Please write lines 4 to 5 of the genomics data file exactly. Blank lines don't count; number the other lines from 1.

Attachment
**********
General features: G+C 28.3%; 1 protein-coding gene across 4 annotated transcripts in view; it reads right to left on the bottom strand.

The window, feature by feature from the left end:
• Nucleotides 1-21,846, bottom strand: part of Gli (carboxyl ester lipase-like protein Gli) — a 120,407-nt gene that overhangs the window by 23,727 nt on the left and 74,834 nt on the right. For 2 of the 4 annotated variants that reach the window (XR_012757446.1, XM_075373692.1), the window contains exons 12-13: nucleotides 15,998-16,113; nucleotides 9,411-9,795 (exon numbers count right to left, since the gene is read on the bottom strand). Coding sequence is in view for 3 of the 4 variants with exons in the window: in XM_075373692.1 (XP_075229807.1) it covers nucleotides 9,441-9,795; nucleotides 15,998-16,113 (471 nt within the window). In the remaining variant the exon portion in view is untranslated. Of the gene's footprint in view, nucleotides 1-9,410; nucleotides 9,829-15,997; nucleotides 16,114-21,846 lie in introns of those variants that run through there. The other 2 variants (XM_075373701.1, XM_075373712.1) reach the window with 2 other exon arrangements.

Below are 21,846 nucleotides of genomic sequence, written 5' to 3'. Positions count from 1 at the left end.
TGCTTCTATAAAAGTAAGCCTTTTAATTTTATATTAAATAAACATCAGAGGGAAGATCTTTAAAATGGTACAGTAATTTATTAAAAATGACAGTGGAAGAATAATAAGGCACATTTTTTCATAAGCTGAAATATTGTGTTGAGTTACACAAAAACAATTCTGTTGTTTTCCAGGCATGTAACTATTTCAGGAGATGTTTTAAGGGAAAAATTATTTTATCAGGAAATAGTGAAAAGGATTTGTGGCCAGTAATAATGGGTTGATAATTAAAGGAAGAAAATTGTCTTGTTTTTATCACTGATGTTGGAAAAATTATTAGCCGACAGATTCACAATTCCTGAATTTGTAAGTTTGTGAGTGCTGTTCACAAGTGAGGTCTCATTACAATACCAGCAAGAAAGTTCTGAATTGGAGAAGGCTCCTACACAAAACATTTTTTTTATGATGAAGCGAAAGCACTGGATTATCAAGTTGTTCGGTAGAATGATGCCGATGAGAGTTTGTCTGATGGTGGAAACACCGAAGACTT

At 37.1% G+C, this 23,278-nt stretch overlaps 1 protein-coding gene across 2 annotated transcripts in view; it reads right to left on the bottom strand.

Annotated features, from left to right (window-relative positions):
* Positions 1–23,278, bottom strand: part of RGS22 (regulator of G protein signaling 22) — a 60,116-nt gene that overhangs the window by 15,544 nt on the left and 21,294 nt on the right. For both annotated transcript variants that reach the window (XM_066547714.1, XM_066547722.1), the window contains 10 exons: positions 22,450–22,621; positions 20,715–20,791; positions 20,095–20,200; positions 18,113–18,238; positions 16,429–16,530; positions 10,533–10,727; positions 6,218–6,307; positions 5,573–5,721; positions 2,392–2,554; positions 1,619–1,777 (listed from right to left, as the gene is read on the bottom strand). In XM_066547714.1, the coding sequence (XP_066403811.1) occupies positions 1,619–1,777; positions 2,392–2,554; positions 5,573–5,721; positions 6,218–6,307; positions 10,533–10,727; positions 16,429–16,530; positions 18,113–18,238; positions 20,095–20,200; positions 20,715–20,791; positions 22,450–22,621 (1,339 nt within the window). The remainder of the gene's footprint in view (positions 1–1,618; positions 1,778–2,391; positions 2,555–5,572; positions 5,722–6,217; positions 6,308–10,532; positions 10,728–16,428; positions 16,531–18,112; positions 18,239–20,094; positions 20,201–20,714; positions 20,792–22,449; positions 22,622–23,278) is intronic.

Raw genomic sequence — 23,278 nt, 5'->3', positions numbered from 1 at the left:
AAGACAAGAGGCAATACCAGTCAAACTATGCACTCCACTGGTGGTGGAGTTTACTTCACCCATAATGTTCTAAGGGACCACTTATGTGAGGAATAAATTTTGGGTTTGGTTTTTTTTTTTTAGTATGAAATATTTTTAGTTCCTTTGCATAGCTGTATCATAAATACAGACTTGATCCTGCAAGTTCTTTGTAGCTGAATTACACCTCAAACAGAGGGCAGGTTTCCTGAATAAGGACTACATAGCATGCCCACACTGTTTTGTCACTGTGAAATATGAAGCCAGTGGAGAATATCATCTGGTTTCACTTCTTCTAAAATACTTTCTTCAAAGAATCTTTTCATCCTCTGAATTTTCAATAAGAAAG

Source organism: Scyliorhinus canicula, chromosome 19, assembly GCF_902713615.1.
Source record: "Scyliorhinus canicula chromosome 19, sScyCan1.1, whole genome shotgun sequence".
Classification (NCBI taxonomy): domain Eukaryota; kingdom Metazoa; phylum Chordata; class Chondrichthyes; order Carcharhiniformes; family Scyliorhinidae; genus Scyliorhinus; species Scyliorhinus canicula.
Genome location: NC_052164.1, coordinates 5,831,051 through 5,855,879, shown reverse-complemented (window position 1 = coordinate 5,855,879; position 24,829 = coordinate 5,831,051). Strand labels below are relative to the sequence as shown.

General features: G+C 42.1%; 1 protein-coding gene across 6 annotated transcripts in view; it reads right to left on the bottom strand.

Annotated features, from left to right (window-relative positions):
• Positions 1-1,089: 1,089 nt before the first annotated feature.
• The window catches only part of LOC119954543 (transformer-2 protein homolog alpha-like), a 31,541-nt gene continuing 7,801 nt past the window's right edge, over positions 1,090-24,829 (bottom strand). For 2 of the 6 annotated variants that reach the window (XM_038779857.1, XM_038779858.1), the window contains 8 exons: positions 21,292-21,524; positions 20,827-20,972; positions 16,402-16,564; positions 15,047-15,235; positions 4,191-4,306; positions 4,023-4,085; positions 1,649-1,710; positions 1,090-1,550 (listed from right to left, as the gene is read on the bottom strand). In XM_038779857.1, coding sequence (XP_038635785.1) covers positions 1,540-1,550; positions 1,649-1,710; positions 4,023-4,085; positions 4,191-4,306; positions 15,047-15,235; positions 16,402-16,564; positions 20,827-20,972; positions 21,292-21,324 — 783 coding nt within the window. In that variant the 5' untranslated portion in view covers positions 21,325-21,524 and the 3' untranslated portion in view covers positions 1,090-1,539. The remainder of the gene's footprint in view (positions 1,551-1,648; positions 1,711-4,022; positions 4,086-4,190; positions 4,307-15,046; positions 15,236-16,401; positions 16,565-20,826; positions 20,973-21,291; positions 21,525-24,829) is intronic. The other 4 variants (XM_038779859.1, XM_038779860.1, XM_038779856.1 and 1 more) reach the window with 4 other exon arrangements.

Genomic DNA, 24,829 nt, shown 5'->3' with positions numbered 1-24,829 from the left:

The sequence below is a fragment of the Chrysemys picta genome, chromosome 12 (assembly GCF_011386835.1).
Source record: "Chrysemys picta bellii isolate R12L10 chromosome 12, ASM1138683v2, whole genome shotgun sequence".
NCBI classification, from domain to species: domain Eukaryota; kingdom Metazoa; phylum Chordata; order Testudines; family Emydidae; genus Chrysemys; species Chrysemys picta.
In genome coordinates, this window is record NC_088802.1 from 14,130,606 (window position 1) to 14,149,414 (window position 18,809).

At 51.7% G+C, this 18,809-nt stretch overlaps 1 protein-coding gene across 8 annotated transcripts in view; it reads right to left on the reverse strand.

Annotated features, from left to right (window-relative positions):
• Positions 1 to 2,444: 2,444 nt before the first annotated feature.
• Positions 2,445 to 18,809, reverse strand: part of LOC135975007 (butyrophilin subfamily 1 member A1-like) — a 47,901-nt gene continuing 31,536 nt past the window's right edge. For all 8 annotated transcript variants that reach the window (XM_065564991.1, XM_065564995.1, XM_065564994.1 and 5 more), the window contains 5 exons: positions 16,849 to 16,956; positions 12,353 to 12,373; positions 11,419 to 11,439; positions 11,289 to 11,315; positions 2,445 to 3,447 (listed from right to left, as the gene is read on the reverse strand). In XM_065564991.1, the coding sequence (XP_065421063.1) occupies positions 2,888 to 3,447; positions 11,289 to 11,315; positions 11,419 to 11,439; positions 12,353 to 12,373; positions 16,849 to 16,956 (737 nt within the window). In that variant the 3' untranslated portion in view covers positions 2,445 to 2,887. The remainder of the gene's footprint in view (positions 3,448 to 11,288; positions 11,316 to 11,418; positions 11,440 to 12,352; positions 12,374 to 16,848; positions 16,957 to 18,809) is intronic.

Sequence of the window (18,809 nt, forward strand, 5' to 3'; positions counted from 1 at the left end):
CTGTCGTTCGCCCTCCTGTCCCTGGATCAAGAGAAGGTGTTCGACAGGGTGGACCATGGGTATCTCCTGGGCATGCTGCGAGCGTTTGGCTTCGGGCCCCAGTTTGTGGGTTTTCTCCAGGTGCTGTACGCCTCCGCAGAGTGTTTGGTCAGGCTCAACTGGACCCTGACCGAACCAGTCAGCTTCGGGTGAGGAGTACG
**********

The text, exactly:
Below are 21,846 nucleotides of genomic sequence, written 5' to 3'. Positions count from 1 at the left end.
TGCTTCTATAAAAGTAAGCCTTTTAATTTTATATTAAATAAACATCAGAGGGAAGATCTTTAAAATGGTACAGTAATTTATTAAAAATGACAGTGGAAGAATAATAAGGCACATTTTTTCATAAGCTGAAATATTGTGTTGAGTTACACAAAAACAATTCTGTTGTTTTCCAGGCATGTAACTATTTCAGGAGATGTTTTAAGGGAAAAATTATTTTATCAGGAAATAGTGAAAAGGATTTGTGGCCAGTAATAATGGGTTGATAATTAAAGGAAGAAAATTGTCTTGTTTTTATCACTGATGTTGGAAAAATTATTAGCCGACAGATTCACAATTCCTGAATTTGTAAGTTTGTGAGTGCTGTTCACAAGTGAGGTCTCATTACAATACCAGCAAGAAAGTTCTGAATTGGAGAAGGCTCCTACACAAAACATTTTTTTTATGATGAAGCGAAAGCACTGGATTATCAAGTTGTTCGGTAGAATGATGCCGATGAGAGTTTGTCTGATGGTGGAAACACCGAAGACTT